A new D&D Miniatures Constructed Champion was crowned at Gencon Indy 2007. Eddie Wehrenberg, Jr. survived seven swiss rounds and three single-elimination rounds to become the youngest D&D minis champion.
I've had the honor of playing Eddie and his father (Ed Wehrenberg, Sr., aka Chairman7w on the forums) several times in local tournaments, and I've never beaten Eddie. No surprise there, really. He's one tough player.
I got a chance to talk to the brand-new champ about his championship experience.
Guy: Eddie, tell me a little about yourself. What do you like to do for fun?
Eddie: I'm a 14-year-old kid going to high school. I play freshman football, and I've been playing football since I was nine. I play minis once every week or so, otherwise I'll be doing my regular thing -- hanging out with friends, playing sports, stuff like that. Typical teenager stuff.
I like playing all sorts of games. I play card games and Axis & Allies Miniatures. When I was younger, I used to play in a Yu-Gi-Oh! league and collect Pokemon cards. I love boardgames too, like Shadows over Camelot and Settlers of Catan.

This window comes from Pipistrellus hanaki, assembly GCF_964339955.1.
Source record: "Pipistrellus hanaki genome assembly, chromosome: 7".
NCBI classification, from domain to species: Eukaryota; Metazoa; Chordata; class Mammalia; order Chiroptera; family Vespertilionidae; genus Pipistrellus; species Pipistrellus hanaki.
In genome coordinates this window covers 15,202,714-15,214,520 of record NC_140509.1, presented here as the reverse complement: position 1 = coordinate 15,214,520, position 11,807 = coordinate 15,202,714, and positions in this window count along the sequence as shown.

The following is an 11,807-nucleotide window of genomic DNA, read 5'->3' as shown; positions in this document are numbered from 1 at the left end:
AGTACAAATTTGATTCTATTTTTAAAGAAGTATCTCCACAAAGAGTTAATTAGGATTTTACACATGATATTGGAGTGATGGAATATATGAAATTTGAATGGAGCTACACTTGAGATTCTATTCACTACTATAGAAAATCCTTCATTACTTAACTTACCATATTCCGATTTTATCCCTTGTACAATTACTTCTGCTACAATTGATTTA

Guy: When did you start playing D&D Minis?
Eddie: When I was 9, my dad taught me the D&D roleplaying game. When Harbinger came out, we got more into the minis because it seemed like a cool idea.
D&D Minis has been a cool thing for me and my dad. It gives us a chance to meet new people.
Guy: So you started playing in the beginning when Harbinger came out? What's your favorite mini from the Harbinger set?
Eddie: Back then it was definitely the Thri-Kreen Ranger, which was the first rare we pulled, and we were like, "this is awesome!"
Guy: How do you practice for D&D Minis tournaments?
Eddie: Usually my Monday night league games are where I practice my band. I play three games during the league night. I also practice with my dad. I don't have a computer, so I can't use Vassal.
I practice against myself sometimes, because no opponent knows me like I do. I play to the fullest against myself. Before the qualifier, I practiced against Ultroforge. I would do every move as well as possible from both sides of the map. I would usually play two or three matches, learn from the mistakes, and learn the best possible moves for my band and for the other band.
I talk to my dad and we look up the tier-1 meta on the web sites. I practice against all the strong warbands. I practice on and off my map.
Guy: What warband did you play in the championship, and why did you choose it?
Eddie: I played a Werewolf Lord, a Large Black Dragon, a Large Shadow Dragon, the Thrall of Blackrazor, and four Orc Warriors.
I just about always run CE. That was always my thing, even back through Harbinger. I never shifted to CG. Even when I heard about Gith Monks, I tried it out for a night or two, but then I stuck with CE.